Grassroots effort takes on opioid epidemic, as pharmaceutical companies push new drug as solution

At the grassroots of the American heartland grows a resistance.

"All those families together is a lot of people and their extended families. Enough is enough," says Wayne Campbell.

Enough lives lost, families broken apart and communities devastated.

"There is that thing I am probably yearning for. You wish you could bring him back but you can't so the more people that you help, it keeps you going," he said.    

It was the tragic loss of his son, Tyler, that led Wayne Campbell to join this movement. The University of Akron athlete developed an addiction to prescription opioids after a sports injury.

"Shortly after we saw subtle changes in Tyler but then we thought it was that 19, 20-year-old maturing [and] growing up," said Campbell.

Campbell started the non-profit, Tyler's Light — a drug education and prevention program mainly for middle and high school students, which he devotes much of his life to.

"Probably about 80 hours a week. This is my full-time job now," said Campbell.

And each time he is on the brink of giving up, he comes across a story of someone he's impacted that pulls him back in.

"It brings tears to your eyes and the hair stands up on your arms but again you think what if 5 or 6 years ago, 8 years ago that somebody else started this," said Campbell.

But at the same time Campbell and other families are chipping away at this nation-wide epidemic, drug makers have been proposing their own solution.

New harder-to manipulate pain pills — opioids they claim are harder to crush, snort or inject.

"There are billions of dollars involved in this, way more than we can make an impact of. So it's going to need sweeping change," said Campbell.

In his recently filed lawsuit against five drug makers, Ohio Attorney General Mike DeWine claims companies like Purdue Pharma “exaggerated the effectiveness of 'abuse-deterrent' opioid formulations to prevent abuse and addiction.”

"I find it just amazing that after having caused this problem to a great extent they are not out there trying to help people who are addicted," said DeWine in an interview with News 5. "That drug still has the same component parts it is still the same drug, it still is highly addictive."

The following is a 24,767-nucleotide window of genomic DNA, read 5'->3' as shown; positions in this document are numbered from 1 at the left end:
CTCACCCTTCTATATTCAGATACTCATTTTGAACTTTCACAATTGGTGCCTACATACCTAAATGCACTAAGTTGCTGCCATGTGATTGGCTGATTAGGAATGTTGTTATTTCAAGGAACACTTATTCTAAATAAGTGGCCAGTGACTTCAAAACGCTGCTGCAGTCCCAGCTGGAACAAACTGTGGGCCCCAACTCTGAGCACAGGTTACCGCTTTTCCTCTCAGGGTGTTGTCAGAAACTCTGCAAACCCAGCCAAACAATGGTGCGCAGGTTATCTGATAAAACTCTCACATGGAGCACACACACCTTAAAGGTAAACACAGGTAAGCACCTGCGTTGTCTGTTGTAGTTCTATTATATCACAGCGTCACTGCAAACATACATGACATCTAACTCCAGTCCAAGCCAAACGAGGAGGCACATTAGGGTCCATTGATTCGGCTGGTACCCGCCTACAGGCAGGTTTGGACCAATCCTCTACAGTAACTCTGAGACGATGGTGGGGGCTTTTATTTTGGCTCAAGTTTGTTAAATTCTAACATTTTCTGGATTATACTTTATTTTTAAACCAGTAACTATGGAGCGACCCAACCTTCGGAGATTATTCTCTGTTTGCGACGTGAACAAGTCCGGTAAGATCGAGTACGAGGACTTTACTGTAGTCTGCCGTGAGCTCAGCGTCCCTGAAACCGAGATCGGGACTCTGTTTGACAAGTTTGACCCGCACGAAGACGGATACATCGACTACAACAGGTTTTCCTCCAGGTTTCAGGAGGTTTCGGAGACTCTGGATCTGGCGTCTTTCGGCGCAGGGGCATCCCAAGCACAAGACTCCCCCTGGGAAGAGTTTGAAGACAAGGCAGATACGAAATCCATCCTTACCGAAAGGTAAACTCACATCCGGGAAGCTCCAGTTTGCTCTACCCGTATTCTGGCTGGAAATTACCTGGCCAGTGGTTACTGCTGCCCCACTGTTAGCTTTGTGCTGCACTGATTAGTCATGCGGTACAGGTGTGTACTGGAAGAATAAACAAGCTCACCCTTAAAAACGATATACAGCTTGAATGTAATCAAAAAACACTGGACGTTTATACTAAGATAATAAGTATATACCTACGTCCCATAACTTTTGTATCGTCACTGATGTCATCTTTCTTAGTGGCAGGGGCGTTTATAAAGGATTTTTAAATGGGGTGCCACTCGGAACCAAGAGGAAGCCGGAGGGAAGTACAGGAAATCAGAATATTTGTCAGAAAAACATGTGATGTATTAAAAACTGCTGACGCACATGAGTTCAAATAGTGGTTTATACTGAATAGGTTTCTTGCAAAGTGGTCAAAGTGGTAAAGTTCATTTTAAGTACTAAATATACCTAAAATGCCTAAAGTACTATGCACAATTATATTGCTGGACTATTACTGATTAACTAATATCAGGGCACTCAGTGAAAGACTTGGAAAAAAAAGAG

However, in 2013, DeWine and several other attorneys general signed the National Association of Attorneys General’s letter urging the Food and Drug Administration to favor abuse-deterrent formulations.  Several other Ohio politicians including Senator Sherrod Brown and Senator Rob Portman have come out in support of creating these so-called abuse-deterrent opioids, as well.

"We encouraged them to make a drug that was harder to abuse but we didn't write a letter saying these are great drugs," said DeWine.

Campbell says the answer is not another opioid, but change from the top down.

"Every politician top three subjects to go run on, this is one of them. So why don't we do something about it?" asked Campbell.

It's was the focal point of Senator Rob Portman's re-election campaign, a campaign that featured Campbell's story.

Campbell says he agreed to be featured in the ad as a means of raising awareness.

"Another platform, another podium to bring awareness," said Campbell.

The 30-second ad aired shortly before Portman's Comprehensive Addiction and Recovery Act was signed into law.

RELATED: Pharma company linked to Ohio senator benefits from opioid addiction and treatment

A year and a half later, Campbell, who lives in Pickerington, says the law barely scratched the surface.

"It is a drop in a bucket, once we figured out where the money was going to and it was just select areas or counties. None of it ever made it to our area," said Campbell.

And he says that while the CARA act was an attempt, more aggressive legislation is needed from political leaders.

"We know there is an epidemic, we need to hear what action steps are going to be done,” said Campbell.

Campbell says he is now looking for accountability.

"Yes. Absolutely accountability. There are a lot of families… And if you are a politician running for the same office and you've been there for a couple terms, you especially, because you've been in office during this time and nothing has been done yet," said Campbell.

Purdue Pharma says it is committed to being part of the solution to prescription drug abuse and has dedicated resources to programs focused on education, prevention, and deterrence.

In a statement to News 5, Portman said he believes "We should focus on prevention, treatment, and long-term recovery in lieu of abuse-deterrent technology."

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